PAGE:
By Delilah McMasters
I spent the morning with a 3-year-old. It wasn’t planned, I was sitting in my office when a head popped in and asked, “Can he stay in here with you? Daycare is closed.”
He came with snacks and a tablet, and immediately showed me a video searching for a blue crawfish and how pinchers worked. By the end of the video he was on my side of the desk edging closer and I had closed out of what I was working on. He sang the ABC song, made all the proper sounds. We found five balloons and blew them up, I tasked him with kicking all of them down the hall and back into my office while I took phone calls.
He asked me my name and then told me his first and last name and spelled it out for me, patiently waiting for me to write each letter and praising my effort. We sang the ants go marching song — all of it, with the boom, boom, booms. Then I taught him five little monkeys swinging from the tree with all the hand motions, he pretended to be the alligator and snapped bubbles I had found in my desk. He helped me make coffee, swept up the spilled sugar and wiped down the counters with Clorox wipes. We made a couple of rounds through the office checking on things, the second round he had it down, he was confident, making eye contact, greeting everyone with “Good Morning” and a big smile.
I asked him if he needed a snack, he said, “yes, ma’am,” I asked him if he needed to go to the bathroom, he said, “no, ma’am.” We walked through the field to the grocery store, he blew bubbles the whole way, stopped to pick dandelions, gave me one, put one behind his ear, and saved one for his mom. He told the cashier, “Good Morning” and “Thank you.” On the way back I held his hot Cheetos and pink drink while he blew wishes with dandelions and bubbles and giggled. We sang some more, he sorted and counted supplies, and whistled for me. He mixed Play Doh together and made cavities in the model of teeth on my desk, cleaned them out and admired how pretty the colors swirled together. He was never obnoxious, never asked, “what now?” Or “Can I..” And then it was lunch time, his mama was taking him to the park, he waved and said “thank you” again, and was gone.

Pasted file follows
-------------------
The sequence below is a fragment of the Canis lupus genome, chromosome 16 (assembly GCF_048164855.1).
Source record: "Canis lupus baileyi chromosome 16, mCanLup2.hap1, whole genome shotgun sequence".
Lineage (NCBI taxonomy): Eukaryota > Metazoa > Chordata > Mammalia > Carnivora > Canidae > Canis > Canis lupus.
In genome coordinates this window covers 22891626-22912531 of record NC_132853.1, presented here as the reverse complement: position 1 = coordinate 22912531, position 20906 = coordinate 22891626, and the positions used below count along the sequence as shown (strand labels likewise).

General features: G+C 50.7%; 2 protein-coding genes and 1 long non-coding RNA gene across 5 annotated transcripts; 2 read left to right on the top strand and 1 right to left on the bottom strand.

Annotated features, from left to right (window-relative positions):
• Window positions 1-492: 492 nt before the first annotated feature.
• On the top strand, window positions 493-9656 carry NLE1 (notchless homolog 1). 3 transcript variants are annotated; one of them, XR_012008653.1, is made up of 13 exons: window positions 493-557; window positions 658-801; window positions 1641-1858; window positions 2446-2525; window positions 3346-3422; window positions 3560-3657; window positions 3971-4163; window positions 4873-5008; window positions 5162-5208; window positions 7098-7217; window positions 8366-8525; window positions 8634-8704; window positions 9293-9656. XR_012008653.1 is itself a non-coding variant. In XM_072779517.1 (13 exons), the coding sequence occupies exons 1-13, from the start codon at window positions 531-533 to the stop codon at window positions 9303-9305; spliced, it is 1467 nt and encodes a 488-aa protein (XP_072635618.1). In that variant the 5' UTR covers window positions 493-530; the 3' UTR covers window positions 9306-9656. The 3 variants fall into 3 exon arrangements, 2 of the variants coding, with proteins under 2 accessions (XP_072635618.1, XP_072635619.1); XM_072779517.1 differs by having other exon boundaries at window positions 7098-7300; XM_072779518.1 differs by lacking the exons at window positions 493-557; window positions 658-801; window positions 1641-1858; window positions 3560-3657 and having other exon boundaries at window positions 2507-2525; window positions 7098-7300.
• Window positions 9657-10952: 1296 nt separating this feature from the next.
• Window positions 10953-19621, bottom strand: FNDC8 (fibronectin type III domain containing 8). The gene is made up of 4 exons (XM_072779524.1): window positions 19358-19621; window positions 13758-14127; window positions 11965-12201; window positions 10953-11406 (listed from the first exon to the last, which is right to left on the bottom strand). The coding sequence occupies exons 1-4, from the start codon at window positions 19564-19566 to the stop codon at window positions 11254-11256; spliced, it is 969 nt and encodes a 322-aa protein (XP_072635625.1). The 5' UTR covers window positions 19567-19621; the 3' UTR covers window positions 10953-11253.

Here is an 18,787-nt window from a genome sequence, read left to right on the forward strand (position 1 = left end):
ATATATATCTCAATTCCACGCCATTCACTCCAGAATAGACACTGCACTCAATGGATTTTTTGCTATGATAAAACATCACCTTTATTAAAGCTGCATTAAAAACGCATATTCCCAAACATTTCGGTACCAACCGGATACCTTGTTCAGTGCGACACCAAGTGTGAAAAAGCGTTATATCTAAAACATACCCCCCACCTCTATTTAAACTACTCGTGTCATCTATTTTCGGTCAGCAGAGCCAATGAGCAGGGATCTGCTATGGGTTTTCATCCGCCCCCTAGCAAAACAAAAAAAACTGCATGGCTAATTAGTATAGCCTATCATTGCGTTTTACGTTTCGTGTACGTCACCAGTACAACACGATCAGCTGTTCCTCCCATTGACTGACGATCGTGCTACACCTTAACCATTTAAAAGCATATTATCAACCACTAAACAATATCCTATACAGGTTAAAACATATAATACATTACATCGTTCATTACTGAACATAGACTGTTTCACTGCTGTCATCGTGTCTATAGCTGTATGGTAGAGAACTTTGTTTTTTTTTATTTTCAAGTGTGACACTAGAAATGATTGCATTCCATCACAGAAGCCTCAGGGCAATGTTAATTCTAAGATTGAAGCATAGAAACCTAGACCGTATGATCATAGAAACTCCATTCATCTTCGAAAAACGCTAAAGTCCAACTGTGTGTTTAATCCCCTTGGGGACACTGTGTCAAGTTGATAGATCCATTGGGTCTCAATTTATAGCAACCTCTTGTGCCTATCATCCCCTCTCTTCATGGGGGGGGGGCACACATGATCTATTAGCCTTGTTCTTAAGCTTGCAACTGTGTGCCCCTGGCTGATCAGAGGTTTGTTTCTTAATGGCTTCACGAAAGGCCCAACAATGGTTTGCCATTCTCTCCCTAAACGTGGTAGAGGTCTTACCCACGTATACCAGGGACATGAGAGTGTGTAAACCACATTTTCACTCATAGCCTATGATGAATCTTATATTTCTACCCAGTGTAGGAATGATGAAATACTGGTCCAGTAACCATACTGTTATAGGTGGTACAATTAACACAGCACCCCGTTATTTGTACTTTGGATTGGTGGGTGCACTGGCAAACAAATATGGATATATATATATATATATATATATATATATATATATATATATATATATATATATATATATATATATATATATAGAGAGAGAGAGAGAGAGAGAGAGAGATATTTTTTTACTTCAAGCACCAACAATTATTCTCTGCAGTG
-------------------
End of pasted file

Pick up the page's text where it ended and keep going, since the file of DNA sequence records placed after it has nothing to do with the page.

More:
I’m surrounded by kids on a daily basis, all ages, and I don’t hesitate to say the majority of them are glued to a device of some kind and rarely play outside. I know it’s a convenience, and there are times it’s a necessary break from parenting to set a child in front of the TV or YouTube, I’ve done it. Exhaustion kicks in, you have nothing left to give, dinner needs to be made, clothes folded, or you just want to take a shower. Alone. For 15 minutes. Forget going to the bathroom, we all know how that goes with kids, but a shower or bath, alone, or the ability to sit beside your child and zone out and have a uninterrupted thought. It’s worth an episode of Cocomelon or Sesame Street or whatever cartoon, animated, adventure, kid-friendly show you can sit them in front of.
BUT, it’s obvious when a child is being brought up in a media bubble. The social skills, motor skills, emotional development, the need for constant stimulation, the lack of imagination.
The morning I spent with this little boy made me smile. It doesn’t take a lot of money to entertain and encourage a toddler or elementary-age child, but it does take effort. The things he did and played with are the same things all six of mine have played with at the same age, some things are never passé. I know several young moms who are making the effort to limit screen time, read to their kids, take them outdoors to play, encourage them to use their words, be polite, listen, and know it’s OK for their kids to be bored, entertain themselves or just have time to stop and be quiet.
I’m not saying these moms are perfect or their kids are. The kids are still testing boundaries, the moms are still exhausted. What I am saying is make the effort! Everyone needs a toddler who offers to share his pink drink and sings and dances with joyful abandonment. Don’t limit their world to a screen, take it away and watch them grow!
Delilah McMasters is a local resident and the mother of six. Reach her at BlessYourHeart76063@gmail.com.
Mansfield, Texas, is a booming city, nestled between Fort Worth and Dallas, but with a personality all its own. The city’s 76,247 citizens enjoy an award-winning school district, vibrant economy, historic downtown, prize-winning park system and community focus spread across 37 square miles. The Mansfield Record is dedicated to reporting city and school news, community happenings, police and fire news, business, food and restaurants, parks and recreation, library, historical archives and special events. The city’s only online newspaper launched in September 2020 and will offer introductory advertising rates for the first three months at three different rates.